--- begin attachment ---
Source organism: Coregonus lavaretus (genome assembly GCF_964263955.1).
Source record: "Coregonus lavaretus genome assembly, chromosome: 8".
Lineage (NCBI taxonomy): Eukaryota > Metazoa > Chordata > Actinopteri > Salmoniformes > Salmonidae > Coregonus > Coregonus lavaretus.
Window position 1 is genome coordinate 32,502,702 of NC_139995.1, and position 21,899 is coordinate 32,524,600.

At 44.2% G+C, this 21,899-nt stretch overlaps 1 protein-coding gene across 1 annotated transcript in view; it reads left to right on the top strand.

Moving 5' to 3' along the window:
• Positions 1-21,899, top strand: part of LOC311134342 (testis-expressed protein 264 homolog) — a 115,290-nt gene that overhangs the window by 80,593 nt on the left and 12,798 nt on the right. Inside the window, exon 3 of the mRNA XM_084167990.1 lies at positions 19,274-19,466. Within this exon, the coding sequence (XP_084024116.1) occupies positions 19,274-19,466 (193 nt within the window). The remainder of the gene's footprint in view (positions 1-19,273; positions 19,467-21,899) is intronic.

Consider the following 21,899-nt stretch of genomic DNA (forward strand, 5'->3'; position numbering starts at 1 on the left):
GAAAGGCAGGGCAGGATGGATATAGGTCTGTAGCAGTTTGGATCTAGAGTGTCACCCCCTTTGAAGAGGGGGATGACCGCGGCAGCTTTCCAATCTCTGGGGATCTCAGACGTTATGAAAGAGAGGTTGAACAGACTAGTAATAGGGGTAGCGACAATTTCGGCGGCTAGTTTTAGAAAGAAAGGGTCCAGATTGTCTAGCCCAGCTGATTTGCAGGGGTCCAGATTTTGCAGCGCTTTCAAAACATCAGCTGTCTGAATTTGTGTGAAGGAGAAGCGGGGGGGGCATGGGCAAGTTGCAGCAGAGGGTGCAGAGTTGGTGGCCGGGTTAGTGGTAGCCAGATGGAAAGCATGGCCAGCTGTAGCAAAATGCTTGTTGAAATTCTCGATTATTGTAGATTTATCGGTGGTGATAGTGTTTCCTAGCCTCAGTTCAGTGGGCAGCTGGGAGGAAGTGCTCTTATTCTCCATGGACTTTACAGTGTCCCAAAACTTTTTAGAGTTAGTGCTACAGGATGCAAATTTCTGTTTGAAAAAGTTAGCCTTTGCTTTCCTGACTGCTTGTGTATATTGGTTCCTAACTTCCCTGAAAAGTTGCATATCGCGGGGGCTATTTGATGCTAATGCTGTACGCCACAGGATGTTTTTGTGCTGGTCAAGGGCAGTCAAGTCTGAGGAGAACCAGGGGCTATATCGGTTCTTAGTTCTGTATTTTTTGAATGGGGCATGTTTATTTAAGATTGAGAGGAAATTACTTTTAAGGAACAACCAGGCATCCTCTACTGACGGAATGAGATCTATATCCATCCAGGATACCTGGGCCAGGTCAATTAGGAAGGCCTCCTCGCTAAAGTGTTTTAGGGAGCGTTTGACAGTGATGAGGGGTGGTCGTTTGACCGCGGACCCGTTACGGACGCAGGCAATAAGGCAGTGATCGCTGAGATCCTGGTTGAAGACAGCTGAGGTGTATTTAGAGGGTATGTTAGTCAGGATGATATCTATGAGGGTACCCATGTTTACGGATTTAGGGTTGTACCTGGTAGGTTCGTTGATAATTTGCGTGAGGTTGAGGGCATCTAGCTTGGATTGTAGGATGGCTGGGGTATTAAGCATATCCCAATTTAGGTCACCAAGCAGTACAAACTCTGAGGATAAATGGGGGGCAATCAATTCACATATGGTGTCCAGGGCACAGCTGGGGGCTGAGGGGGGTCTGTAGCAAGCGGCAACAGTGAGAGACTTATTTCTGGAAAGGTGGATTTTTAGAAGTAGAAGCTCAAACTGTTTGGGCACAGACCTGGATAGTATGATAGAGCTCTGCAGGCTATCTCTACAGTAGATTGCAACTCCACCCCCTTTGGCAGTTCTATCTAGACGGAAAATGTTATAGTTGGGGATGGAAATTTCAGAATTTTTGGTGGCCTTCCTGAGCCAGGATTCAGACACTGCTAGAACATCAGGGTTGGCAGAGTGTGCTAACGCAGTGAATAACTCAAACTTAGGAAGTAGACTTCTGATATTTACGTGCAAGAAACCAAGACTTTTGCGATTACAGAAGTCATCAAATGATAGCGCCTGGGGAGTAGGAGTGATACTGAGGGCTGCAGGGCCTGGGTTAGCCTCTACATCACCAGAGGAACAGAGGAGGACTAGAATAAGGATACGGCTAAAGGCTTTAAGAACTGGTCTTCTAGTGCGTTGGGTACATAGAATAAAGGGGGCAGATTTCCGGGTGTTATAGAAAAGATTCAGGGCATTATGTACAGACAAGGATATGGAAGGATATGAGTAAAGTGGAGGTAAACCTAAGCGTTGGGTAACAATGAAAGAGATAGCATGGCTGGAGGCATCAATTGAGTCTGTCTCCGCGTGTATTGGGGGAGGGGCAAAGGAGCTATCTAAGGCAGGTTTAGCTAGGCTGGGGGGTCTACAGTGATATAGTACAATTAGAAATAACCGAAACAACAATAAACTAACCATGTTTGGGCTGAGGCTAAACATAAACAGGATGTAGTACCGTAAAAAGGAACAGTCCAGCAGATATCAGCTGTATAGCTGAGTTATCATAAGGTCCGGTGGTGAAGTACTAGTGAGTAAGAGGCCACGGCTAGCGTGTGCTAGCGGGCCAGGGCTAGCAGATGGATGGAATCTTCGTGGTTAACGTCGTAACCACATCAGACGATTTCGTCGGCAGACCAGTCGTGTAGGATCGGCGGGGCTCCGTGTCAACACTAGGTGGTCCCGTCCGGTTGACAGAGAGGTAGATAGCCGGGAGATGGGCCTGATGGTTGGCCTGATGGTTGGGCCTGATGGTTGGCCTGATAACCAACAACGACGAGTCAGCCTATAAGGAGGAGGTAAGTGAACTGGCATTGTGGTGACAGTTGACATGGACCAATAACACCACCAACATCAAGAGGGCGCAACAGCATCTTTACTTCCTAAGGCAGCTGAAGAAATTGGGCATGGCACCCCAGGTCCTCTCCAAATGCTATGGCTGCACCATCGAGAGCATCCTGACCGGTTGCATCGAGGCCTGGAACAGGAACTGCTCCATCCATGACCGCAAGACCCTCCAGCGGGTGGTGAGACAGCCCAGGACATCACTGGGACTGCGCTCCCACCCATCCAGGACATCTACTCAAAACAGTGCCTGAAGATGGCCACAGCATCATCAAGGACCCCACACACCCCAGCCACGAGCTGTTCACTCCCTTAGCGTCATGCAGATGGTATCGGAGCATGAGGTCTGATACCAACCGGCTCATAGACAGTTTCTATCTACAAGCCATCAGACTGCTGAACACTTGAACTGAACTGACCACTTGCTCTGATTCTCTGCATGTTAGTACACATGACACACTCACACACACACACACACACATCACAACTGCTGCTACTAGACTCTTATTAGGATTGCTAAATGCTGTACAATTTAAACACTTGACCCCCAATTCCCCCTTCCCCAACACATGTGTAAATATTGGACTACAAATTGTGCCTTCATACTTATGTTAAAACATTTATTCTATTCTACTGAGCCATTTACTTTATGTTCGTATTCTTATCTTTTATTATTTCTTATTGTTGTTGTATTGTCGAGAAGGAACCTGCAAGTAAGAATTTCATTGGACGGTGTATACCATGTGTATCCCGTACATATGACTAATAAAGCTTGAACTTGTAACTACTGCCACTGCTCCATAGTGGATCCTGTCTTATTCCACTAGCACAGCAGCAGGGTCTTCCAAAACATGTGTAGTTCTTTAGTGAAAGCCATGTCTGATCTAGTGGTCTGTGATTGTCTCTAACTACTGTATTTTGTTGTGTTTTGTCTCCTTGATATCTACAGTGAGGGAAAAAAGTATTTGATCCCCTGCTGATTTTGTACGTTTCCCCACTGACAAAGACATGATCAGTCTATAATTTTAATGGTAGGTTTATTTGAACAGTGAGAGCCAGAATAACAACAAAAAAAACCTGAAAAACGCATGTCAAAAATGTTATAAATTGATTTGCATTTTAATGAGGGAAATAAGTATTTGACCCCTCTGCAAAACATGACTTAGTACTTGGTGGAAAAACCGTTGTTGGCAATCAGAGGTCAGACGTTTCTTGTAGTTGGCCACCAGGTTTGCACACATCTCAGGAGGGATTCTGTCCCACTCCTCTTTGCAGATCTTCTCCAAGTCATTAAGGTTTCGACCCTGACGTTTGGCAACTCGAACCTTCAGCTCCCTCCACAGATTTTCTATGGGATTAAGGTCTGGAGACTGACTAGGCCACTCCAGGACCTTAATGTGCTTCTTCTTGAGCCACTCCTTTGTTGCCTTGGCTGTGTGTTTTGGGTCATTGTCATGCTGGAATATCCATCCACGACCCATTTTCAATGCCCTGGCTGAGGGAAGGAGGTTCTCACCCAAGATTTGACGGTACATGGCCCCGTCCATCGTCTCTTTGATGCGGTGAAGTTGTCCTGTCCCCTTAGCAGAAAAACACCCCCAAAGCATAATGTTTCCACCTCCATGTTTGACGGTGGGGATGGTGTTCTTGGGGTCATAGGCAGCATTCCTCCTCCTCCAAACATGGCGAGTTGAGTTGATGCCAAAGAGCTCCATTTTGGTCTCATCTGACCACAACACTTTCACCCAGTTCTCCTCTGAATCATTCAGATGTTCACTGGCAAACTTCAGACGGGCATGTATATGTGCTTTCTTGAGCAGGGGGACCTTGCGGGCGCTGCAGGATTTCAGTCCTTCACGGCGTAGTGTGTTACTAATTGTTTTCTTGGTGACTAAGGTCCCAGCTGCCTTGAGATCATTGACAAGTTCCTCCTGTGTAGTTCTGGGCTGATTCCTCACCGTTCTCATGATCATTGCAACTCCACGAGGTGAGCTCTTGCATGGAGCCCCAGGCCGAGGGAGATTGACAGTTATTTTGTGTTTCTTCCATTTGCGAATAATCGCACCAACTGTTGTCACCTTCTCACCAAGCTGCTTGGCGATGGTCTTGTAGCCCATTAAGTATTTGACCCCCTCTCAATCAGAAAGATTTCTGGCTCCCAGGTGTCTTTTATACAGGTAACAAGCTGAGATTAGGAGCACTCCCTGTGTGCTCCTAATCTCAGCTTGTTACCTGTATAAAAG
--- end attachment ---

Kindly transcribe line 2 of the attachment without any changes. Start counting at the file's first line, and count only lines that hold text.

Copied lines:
Source record: "Coregonus lavaretus genome assembly, chromosome: 8".